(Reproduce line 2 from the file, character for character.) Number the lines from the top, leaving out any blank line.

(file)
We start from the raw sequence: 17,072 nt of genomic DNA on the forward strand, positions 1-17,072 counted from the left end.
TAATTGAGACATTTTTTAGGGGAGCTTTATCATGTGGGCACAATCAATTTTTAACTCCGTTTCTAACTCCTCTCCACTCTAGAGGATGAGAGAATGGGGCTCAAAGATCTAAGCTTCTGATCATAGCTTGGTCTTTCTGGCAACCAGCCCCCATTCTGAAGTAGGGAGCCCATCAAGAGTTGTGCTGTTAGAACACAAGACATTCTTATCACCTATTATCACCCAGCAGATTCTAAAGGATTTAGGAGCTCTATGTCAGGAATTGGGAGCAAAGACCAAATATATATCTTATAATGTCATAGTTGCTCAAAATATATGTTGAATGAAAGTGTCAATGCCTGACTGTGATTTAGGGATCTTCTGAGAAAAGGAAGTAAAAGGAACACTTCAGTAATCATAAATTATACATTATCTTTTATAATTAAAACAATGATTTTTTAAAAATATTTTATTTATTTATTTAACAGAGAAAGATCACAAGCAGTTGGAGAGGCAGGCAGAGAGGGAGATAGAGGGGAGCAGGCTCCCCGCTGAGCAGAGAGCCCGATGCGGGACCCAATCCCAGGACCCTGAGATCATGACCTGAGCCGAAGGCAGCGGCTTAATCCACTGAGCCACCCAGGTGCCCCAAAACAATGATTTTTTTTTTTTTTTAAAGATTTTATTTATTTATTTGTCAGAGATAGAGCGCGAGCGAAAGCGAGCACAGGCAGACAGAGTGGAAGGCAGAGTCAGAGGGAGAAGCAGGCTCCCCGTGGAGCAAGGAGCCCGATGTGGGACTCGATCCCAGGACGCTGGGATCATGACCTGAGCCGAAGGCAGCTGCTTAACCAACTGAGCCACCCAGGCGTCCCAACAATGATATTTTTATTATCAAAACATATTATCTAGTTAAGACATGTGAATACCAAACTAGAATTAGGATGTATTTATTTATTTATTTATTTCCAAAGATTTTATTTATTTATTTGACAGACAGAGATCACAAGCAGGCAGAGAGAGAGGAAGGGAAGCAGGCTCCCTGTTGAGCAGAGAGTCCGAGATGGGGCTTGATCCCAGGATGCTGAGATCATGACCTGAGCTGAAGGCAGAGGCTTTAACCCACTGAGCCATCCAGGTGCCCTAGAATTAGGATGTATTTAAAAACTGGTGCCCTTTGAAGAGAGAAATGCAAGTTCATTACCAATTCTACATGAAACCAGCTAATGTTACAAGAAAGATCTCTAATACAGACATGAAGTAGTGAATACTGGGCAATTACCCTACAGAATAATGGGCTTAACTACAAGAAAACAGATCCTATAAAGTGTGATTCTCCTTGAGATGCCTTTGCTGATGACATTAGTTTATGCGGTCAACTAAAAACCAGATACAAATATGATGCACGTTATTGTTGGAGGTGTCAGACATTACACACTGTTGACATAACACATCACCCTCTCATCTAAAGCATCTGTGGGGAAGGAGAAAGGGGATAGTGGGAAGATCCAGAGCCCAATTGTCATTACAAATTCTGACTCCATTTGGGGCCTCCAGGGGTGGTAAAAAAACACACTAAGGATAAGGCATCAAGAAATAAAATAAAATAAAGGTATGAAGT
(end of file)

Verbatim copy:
TAATTGAGACATTTTTTAGGGGAGCTTTATCATGTGGGCACAATCAATTTTTAACTCCGTTTCTAACTCCTCTCCACTCTAGAGGATGAGAGAATGGGGCTCAAAGATCTAAGCTTCTGATCATAGCTTGGTCTTTCTGGCAACCAGCCCCCATTCTGAAGTAGGGAGCCCATCAAGAGTTGTGCTGTTAGAACACAAGACATTCTTATCACCTATTATCACCCAGCAGATTCTAAAGGATTTAGGAGCTCTATGTCAGGAATTGGGAGCAAAGACCAAATATATATCTTATAATGTCATAGTTGCTCAAAATATATGTTGAATGAAAGTGTCAATGCCTGACTGTGATTTAGGGATCTTCTGAGAAAAGGAAGTAAAAGGAACACTTCAGTAATCATAAATTATACATTATCTTTTATAATTAAAACAATGATTTTTTAAAAATATTTTATTTATTTATTTAACAGAGAAAGATCACAAGCAGTTGGAGAGGCAGGCAGAGAGGGAGATAGAGGGGAGCAGGCTCCCCGCTGAGCAGAGAGCCCGATGCGGGACCCAATCCCAGGACCCTGAGATCATGACCTGAGCCGAAGGCAGCGGCTTAATCCACTGAGCCACCCAGGTGCCCCAAAACAATGATTTTTTTTTTTTTTTAAAGATTTTATTTATTTATTTGTCAGAGATAGAGCGCGAGCGAAAGCGAGCACAGGCAGACAGAGTGGAAGGCAGAGTCAGAGGGAGAAGCAGGCTCCCCGTGGAGCAAGGAGCCCGATGTGGGACTCGATCCCAGGACGCTGGGATCATGACCTGAGCCGAAGGCAGCTGCTTAACCAACTGAGCCACCCAGGCGTCCCAACAATGATATTTTTATTATCAAAACATATTATCTAGTTAAGACATGTGAATACCAAACTAGAATTAGGATGTATTTATTTATTTATTTATTTCCAAAGATTTTATTTATTTATTTGACAGACAGAGATCACAAGCAGGCAGAGAGAGAGGAAGGGAAGCAGGCTCCCTGTTGAGCAGAGAGTCCGAGATGGGGCTTGATCCCAGGATGCTGAGATCATGACCTGAGCTGAAGGCAGAGGCTTTAACCCACTGAGCCATCCAGGTGCCCTAGAATTAGGATGTATTTAAAAACTGGTGCCCTTTGAAGAGAGAAATGCAAGTTCATTACCAATTCTACATGAAACCAGCTAATGTTACAAGAAAGATCTCTAATACAGACATGAAGTAGTGAATACTGGGCAATTACCCTACAGAATAATGGGCTTAACTACAAGAAAACAGATCCTATAAAGTGTGATTCTCCTTGAGATGCCTTTGCTGATGACATTAGTTTATGCGGTCAACTAAAAACCAGATACAAATATGATGCACGTTATTGTTGGAGGTGTCAGACATTACACACTGTTGACATAACACATCACCCTCTCATCTAAAGCATCTGTGGGGAAGGAGAAAGGGGATAGTGGGAAGATCCAGAGCCCAATTGTCATTACAAATTCTGACTCCATTTGGGGCCTCCAGGGGTGGTAAAAAAACACACTAAGGATAAGGCATCAAGAAATAAAATAAAATAAAGGTATGAAGT